Investigation

June 22nd, 2020 by James Goudie QC in Standards

For the refusal of an injunction to stop the investigation of complaints against a councillor about his conduct, see Bishop v Public Services Ombudsman for Wales (2020) EWHC 1503 (Admin). The importance of expression in the political sphere is reiterated at para 13.

 

Talking in public

March 3rd, 2020 by James Goudie QC in Standards

A press conference given by senior politicians is not to be regarded as an occasion for casual statements. On the contrary, “there is a clear public interest that politicians talking in public should observe high accuracy and fairness”. This is because “the public need to know the position” and are inevitably influenced by what politicians say. See paragraph 36 in Ramadhar v Ramadhar (2020) UKPC 7.

On the other hand (paragraph 37), those who are themselves engaged in public life and courted the media, cannot expect to be free from scrutiny or criticism in public. “Politicians cannot expect to be free from banter and ridicule, good-humoured or otherwise, or from scrutiny of their motives”. If politicians were entitled to be protected (by the law of defamation) against mere criticism, that might have a “chilling effect on democratic debate”. As Brendeis J said in the UK Supreme Court, “sunlight is said to be the best of disinfectants”. Lady Arden added, at paragraph 43: “Politicians are not expected to be shrinking violets when answering their critics or giving their opinion as to what is in the public interest”; and, at paragraph 54, “The need for politicians to follow high standards in political debate and the expectation that politicians should be open to reasonable criticism are universal features of a democratic society”.

 

Artificial Intelligence

February 11th, 2020 by James Goudie QC in Standards

The Committee on Standards in Public Life has on 10 February 2020 published a Report on artificial intelligence (“AI”) and its impact on public standards, with Recommendations to Government. The Committee concluded that (i) the Seven Nolan Principles of Public Life remain a valid guide for public sector practice; (2) a new AI regulator is not required, but all regulators must adapt to the challenges that AI poses; and (3) all public bodies must comply with the law surrounding data-driven technology and implement clear, risk-based governance for their use of AI.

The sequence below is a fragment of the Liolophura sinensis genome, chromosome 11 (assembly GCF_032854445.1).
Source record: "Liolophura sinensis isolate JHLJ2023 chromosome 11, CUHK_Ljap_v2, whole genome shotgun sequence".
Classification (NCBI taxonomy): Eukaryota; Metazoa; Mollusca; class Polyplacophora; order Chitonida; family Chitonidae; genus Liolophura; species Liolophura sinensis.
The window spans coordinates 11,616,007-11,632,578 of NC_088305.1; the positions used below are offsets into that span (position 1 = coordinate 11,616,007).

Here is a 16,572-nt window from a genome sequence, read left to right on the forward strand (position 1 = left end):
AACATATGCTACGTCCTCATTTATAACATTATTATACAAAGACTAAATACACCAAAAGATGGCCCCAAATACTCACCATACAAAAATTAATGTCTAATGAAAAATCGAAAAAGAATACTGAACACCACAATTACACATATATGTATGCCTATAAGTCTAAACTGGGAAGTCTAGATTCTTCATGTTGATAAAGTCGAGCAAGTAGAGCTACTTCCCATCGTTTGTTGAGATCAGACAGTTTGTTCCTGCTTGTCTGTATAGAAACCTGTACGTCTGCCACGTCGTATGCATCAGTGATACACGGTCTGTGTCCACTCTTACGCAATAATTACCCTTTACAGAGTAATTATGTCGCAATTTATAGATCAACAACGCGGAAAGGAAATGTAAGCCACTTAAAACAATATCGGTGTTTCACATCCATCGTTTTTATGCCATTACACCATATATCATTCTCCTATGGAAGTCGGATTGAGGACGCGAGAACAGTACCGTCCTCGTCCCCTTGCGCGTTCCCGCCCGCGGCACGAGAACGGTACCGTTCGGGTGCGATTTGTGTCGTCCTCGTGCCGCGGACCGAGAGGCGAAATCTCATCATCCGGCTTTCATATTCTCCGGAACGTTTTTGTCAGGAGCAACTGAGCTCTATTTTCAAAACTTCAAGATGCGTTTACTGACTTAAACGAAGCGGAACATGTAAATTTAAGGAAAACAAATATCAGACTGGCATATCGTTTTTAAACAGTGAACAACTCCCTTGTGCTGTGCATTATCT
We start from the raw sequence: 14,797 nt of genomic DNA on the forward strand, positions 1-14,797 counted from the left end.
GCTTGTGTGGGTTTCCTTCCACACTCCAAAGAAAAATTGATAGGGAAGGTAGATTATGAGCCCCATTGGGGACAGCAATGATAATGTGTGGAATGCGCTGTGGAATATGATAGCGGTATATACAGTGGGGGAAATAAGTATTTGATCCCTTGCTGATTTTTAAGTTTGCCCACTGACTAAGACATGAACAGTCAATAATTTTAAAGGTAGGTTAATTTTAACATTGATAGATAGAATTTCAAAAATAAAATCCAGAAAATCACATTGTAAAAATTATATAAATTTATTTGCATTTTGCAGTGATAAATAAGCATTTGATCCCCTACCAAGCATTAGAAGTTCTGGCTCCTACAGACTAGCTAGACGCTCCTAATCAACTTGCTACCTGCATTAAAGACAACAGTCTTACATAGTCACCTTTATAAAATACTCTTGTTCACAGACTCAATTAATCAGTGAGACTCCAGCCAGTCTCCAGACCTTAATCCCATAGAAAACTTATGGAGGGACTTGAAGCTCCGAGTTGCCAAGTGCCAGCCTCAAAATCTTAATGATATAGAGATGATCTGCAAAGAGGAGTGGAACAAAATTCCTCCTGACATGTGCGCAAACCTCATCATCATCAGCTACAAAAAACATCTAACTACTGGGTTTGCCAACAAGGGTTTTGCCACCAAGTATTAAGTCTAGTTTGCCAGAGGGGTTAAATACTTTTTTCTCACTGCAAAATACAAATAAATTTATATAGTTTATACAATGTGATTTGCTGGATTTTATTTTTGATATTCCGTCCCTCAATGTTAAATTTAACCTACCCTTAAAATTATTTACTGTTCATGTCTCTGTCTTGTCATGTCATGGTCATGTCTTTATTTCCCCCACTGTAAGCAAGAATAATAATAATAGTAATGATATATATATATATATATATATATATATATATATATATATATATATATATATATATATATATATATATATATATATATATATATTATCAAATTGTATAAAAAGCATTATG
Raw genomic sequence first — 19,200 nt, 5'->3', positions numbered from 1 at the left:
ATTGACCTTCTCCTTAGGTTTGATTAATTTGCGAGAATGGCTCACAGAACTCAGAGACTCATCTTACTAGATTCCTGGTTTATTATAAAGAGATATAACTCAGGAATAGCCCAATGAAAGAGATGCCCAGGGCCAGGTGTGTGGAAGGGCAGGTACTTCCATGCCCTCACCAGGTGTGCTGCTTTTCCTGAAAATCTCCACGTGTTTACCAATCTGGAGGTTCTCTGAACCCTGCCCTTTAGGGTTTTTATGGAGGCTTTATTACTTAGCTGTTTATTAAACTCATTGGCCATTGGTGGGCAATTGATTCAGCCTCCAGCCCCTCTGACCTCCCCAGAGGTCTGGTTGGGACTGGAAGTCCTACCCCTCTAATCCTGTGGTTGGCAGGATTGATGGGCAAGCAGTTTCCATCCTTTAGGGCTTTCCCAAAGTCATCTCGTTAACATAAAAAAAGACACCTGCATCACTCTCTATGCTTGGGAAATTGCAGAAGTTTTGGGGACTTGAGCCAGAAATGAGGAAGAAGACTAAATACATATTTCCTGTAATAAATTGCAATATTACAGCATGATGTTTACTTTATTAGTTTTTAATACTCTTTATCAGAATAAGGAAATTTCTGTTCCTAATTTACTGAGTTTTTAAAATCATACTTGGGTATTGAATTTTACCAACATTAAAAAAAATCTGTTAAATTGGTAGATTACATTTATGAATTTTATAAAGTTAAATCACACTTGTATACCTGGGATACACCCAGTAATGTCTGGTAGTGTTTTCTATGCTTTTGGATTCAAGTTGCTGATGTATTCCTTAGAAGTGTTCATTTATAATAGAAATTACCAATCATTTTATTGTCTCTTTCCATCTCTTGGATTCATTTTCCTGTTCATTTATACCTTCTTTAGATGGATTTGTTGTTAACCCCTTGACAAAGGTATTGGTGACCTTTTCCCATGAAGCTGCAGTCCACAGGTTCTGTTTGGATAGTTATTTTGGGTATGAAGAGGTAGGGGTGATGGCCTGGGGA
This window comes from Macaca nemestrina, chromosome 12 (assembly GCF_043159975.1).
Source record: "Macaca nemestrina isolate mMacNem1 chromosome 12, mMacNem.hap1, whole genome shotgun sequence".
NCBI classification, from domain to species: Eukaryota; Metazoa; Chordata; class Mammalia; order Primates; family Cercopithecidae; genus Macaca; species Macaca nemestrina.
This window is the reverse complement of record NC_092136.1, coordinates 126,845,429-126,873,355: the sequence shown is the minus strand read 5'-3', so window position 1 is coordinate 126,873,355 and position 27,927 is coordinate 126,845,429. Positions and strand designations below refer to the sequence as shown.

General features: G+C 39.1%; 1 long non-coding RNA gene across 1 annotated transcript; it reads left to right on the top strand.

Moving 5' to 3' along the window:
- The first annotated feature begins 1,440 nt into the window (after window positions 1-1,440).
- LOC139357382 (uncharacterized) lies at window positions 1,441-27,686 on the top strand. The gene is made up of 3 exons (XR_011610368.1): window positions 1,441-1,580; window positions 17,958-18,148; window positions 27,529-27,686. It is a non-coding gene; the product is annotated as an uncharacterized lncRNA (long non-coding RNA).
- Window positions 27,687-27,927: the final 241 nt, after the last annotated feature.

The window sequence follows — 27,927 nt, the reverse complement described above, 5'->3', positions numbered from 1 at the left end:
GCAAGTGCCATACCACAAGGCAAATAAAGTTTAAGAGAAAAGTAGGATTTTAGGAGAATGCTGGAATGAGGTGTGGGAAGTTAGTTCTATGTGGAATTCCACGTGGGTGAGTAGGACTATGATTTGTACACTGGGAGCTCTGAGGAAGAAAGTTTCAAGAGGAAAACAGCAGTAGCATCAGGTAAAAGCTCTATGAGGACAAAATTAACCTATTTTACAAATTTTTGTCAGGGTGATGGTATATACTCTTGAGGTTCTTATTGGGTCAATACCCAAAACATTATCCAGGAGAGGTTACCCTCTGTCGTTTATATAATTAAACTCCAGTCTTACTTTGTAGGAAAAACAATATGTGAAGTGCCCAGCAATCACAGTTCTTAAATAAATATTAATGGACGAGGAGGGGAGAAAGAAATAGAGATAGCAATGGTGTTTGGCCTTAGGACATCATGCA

Probity in Planning

December 23rd, 2019 by James Goudie QC in Standards

The LGA has published an updated Guide on Probity in Planning for Councillors and Officers making planning decisions.  It addresses the planning system and the role of decision makers; Councillor and Officer conduct; registration and disclosure of interests; predisposition, predetermination, or bias; development proposals; lobbying of and by councillors; discussions before a decision is taken; Officer Reports to Committee; public speaking at Planning Committees; decisions which differ from a Recommendation; Committee Site Visits; reviewing past Planning Decisions and the outcomes; and complaints and record keeping.

 

Review

February 1st, 2019 by James Goudie QC in Standards

The Committee on Standards in Public Life, chaired by former M15 head, Lord Evans of Weardale, on 30 January 2019 issued a 110 page Report to the Prime Minister, following its review of local government ethical standards in England. The Report concludes that, whilst the consistency and independence of the system could be enhanced, there is no need to reintroduce a centralised body, and that local authorities should retain ultimate responsibility for implementing and applying the Seven Principles of Public Life in local government.

The Report makes 23 Recommendations. The Report also contains a list of 15 “best practice” recommendations, directed to local authorities.